Writing Flow Write Like There’s No Tomorrow, Then Edit

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Writing Flow: Write Like There’s No Tomorrow, Then Edit

How many times have you finished reading some blog post and you sit back and wonder, “What was that guy thinking?!” The article started out talking about how to use Pinterest and by the time you got to the end it was talking about Twitter. And somewhere in the middle he mentioned Facebook. If that sounds like your writing, here’s the answer: Write like there’s no tomorrow… then edit.

Trust me. I know it’s going to be difficult to follow this advice. We all hate seeing typos on a page, and we have seeing run on sentences and mile-long paragraphs. And if you’re like me you like to keep reading over and over again to make sure everything flows. Your first reaction is always to hit that backspace key and edit, but that’s how you end up with jumbled content that just rambles around the page.

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Each time you stop to edit you’re breaking your concentration. A blog post should lead the reader from Point A to Point B with no distractions along the way. Here’s what happens though when you stop to edit:

  • You skip steps in your How-To posts, steps your readers really need to know about. Without that step they can’t complete the process and you look like sloppy blogger.
  • You get all the steps in there but they’re out of order. Again, your reader can’t follow your directions and you lose credibility.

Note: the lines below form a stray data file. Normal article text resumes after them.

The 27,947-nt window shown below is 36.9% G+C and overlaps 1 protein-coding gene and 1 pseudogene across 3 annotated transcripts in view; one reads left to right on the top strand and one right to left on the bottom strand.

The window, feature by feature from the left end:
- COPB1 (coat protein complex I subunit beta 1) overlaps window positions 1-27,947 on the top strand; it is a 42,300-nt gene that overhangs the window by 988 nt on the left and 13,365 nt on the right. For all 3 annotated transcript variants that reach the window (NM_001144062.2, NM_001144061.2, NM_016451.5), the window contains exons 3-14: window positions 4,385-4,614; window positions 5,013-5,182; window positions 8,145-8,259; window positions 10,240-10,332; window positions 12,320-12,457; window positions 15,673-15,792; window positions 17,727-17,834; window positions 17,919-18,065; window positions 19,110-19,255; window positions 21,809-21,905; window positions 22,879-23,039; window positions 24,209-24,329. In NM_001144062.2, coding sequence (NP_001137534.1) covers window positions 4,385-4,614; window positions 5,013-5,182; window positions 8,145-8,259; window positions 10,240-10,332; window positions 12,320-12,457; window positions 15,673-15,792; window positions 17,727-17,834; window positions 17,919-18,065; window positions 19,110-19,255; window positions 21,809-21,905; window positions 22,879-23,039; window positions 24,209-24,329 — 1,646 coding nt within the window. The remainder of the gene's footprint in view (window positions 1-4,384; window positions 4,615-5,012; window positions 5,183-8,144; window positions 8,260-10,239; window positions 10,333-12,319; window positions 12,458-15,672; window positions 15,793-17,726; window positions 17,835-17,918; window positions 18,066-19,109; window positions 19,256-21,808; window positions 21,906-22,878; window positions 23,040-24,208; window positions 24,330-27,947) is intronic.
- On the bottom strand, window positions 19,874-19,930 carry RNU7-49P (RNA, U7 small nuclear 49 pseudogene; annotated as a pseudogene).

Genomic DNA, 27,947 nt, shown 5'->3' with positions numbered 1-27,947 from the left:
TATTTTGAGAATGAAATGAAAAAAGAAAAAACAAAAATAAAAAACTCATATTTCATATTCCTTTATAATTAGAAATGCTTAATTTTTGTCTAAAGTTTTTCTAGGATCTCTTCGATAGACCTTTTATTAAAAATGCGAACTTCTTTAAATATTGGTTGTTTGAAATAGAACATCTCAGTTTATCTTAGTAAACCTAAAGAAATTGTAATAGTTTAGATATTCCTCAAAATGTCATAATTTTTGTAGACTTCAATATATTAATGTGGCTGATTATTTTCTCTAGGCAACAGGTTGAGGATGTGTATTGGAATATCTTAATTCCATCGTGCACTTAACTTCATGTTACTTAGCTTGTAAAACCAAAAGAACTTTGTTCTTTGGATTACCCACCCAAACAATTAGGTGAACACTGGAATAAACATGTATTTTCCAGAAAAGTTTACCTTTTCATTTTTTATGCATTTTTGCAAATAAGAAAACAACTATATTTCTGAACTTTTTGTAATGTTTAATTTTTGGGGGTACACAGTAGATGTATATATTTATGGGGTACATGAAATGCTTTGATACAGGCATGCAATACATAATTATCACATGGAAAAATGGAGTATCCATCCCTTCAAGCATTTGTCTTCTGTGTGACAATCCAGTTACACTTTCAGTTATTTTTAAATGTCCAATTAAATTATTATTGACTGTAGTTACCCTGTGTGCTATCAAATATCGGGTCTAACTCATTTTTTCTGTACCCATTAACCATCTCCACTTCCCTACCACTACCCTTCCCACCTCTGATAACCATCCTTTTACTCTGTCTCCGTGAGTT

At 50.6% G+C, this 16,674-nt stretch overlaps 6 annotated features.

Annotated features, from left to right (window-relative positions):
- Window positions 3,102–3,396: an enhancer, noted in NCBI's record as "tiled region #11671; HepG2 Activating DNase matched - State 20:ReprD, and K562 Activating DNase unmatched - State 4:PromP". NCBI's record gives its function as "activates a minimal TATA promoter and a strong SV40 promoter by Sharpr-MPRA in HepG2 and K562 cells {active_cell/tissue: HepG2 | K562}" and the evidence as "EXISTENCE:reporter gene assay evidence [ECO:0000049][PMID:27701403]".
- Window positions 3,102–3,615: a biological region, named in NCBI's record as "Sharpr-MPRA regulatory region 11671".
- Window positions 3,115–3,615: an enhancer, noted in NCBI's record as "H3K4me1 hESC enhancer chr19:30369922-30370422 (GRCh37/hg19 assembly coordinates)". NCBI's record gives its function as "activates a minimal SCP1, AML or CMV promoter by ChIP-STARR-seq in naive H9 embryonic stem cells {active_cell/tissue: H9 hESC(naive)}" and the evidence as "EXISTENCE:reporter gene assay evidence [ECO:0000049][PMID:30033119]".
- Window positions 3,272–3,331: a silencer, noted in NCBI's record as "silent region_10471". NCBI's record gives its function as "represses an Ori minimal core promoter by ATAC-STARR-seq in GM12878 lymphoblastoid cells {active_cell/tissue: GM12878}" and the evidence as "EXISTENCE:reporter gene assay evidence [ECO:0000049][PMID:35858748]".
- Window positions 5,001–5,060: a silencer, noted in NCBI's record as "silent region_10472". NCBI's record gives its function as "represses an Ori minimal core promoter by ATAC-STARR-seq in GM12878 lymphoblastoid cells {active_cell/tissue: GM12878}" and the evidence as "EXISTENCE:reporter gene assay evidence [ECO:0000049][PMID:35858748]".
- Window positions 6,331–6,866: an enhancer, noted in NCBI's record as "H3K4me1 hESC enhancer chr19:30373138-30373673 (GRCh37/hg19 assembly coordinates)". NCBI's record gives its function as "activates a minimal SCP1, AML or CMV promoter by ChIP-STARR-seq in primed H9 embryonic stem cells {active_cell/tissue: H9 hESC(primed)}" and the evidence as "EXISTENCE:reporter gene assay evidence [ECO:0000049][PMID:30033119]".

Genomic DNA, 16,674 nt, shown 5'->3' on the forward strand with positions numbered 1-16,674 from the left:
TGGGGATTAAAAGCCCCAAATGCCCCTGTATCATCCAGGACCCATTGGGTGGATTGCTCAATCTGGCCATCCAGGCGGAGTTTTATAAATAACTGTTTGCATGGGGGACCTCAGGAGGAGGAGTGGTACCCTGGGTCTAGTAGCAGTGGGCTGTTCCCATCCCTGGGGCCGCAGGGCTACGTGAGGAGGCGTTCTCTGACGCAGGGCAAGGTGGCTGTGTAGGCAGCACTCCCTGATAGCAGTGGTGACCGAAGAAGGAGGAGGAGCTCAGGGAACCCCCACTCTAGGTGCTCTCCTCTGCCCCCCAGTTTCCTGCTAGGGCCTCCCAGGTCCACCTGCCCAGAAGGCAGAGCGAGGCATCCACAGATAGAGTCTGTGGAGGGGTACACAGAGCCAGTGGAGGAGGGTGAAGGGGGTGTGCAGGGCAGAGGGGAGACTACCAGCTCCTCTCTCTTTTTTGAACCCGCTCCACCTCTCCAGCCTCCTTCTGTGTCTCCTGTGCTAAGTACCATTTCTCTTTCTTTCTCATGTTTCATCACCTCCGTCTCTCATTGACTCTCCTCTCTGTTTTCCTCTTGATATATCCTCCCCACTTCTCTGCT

• You get distracted and start rambling about whatever pops into your head. Your reader came to that blog post for an answer to one specific question. That’s all. If there’s too much other stuff on the page he goes away unsatisfied and you lose a reader.
  • You forget what you’ve already said and you don’t get everything into the post that your reader needs to know. Now you just look like a lazy blogger.

Instead of stopping to edit, just start writing. Start at Point A and walk your reader all the way to Point B without taking any detours along the way.

Your content will be much more cohesive and easier for readers to follow because you didn’t take detours along the way. Now, when your visitors read your How-Tos they’ll actually be able to follow the directions. You’ll look like a star!

You’ll also find that your posts are actually shorter and that’s not a bad thing. Too many bloggers think their posts have to be 1,000 words or more but if it’s not relevant to the conversation, who needs it? Your readers certainly don’t and you’re just wasting your time. Get to the point and be done with it.

Once you’re done writing, then go back and fix typos, add in formatting and straighten up the paragraphs to make everything look nice and pretty. But get your words on the page first, without any distractions. If you’re not distracted your readers won’t be either and everyone will be happier all around.

Now how do you actually make this work? Just sit down and start writing and write like there’s no tomorrow. Don’t look up. Don’t touch that backspace key. And don’t worry about it. You’re not carving it in stone. You can edit when you’re done writing.


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  1. Jason Parker

    Nice post…

    And I want to add something from personal experience as a writer and copywriter…